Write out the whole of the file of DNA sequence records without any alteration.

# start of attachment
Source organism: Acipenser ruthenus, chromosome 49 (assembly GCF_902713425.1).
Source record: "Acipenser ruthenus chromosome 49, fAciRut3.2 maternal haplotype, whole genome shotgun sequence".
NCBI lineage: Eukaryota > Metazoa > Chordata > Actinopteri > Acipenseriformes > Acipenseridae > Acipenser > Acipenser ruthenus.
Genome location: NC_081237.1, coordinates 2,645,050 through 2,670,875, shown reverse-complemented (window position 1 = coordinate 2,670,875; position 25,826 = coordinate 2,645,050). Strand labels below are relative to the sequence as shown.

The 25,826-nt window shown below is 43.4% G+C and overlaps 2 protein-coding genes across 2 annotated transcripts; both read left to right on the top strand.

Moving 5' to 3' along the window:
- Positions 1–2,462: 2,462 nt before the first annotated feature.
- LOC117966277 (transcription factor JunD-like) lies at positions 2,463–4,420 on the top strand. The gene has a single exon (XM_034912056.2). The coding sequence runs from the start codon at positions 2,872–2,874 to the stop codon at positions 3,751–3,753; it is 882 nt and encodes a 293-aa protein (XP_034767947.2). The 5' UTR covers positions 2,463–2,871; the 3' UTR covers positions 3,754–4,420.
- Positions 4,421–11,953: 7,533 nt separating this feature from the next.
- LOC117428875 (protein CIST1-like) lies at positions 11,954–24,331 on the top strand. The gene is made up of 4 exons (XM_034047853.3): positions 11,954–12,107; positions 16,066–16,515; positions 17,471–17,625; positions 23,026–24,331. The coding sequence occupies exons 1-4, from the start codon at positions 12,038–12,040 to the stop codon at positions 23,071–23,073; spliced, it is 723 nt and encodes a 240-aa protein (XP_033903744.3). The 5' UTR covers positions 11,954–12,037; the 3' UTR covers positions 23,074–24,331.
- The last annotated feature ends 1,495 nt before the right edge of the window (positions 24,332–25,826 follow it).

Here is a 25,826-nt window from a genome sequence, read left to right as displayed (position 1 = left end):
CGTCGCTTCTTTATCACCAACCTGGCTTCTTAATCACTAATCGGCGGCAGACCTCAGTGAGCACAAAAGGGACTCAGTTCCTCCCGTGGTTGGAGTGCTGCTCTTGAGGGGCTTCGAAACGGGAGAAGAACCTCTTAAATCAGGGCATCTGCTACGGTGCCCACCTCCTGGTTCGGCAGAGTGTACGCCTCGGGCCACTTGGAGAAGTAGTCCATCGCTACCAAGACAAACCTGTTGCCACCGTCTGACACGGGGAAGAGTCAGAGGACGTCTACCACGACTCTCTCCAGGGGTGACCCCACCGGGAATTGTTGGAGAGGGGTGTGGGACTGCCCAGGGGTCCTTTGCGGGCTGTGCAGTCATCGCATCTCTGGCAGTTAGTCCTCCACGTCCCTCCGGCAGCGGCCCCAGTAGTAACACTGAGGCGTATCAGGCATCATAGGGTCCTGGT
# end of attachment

Source organism: Acipenser ruthenus, chromosome 49 (assembly GCF_902713425.1).
Source record: "Acipenser ruthenus chromosome 49, fAciRut3.2 maternal haplotype, whole genome shotgun sequence".
NCBI lineage: Eukaryota > Metazoa > Chordata > Actinopteri > Acipenseriformes > Acipenseridae > Acipenser > Acipenser ruthenus.
Genome location: NC_081237.1, coordinates 2,645,050 through 2,670,875, shown reverse-complemented (window position 1 = coordinate 2,670,875; position 25,826 = coordinate 2,645,050). Strand labels below are relative to the sequence as shown.

The 25,826-nt window shown below is 43.4% G+C and overlaps 2 protein-coding genes across 2 annotated transcripts; both read left to right on the top strand.

Moving 5' to 3' along the window:
- Positions 1–2,462: 2,462 nt before the first annotated feature.
- LOC117966277 (transcription factor JunD-like) lies at positions 2,463–4,420 on the top strand. The gene has a single exon (XM_034912056.2). The coding sequence runs from the start codon at positions 2,872–2,874 to the stop codon at positions 3,751–3,753; it is 882 nt and encodes a 293-aa protein (XP_034767947.2). The 5' UTR covers positions 2,463–2,871; the 3' UTR covers positions 3,754–4,420.
- Positions 4,421–11,953: 7,533 nt separating this feature from the next.
- LOC117428875 (protein CIST1-like) lies at positions 11,954–24,331 on the top strand. The gene is made up of 4 exons (XM_034047853.3): positions 11,954–12,107; positions 16,066–16,515; positions 17,471–17,625; positions 23,026–24,331. The coding sequence occupies exons 1-4, from the start codon at positions 12,038–12,040 to the stop codon at positions 23,071–23,073; spliced, it is 723 nt and encodes a 240-aa protein (XP_033903744.3). The 5' UTR covers positions 11,954–12,037; the 3' UTR covers positions 23,074–24,331.
- The last annotated feature ends 1,495 nt before the right edge of the window (positions 24,332–25,826 follow it).

Here is a 25,826-nt window from a genome sequence, read left to right as displayed (position 1 = left end):
CGTCGCTTCTTTATCACCAACCTGGCTTCTTAATCACTAATCGGCGGCAGACCTCAGTGAGCACAAAAGGGACTCAGTTCCTCCCGTGGTTGGAGTGCTGCTCTTGAGGGGCTTCGAAACGGGAGAAGAACCTCTTAAATCAGGGCATCTGCTACGGTGCCCACCTCCTGGTTCGGCAGAGTGTACGCCTCGGGCCACTTGGAGAAGTAGTCCATCGCTACCAAGACAAACCTGTTGCCACCGTCTGACACGGGGAAGAGTCAGAGGACGTCTACCACGACTCTCTCCAGGGGTGACCCCACCGGGAATTGTTGGAGAGGGGTGTGGGACTGCCCAGGGGTCCTTTGCGGGCTGTGCAGTCATCGCATCTCTGGCAGTTAGTCCTCCACGTCCCTCCGGCAGCGGCCCCAGTAGTAACACTGAGGCGTATCAGGCATCATAGGGTCCTGGT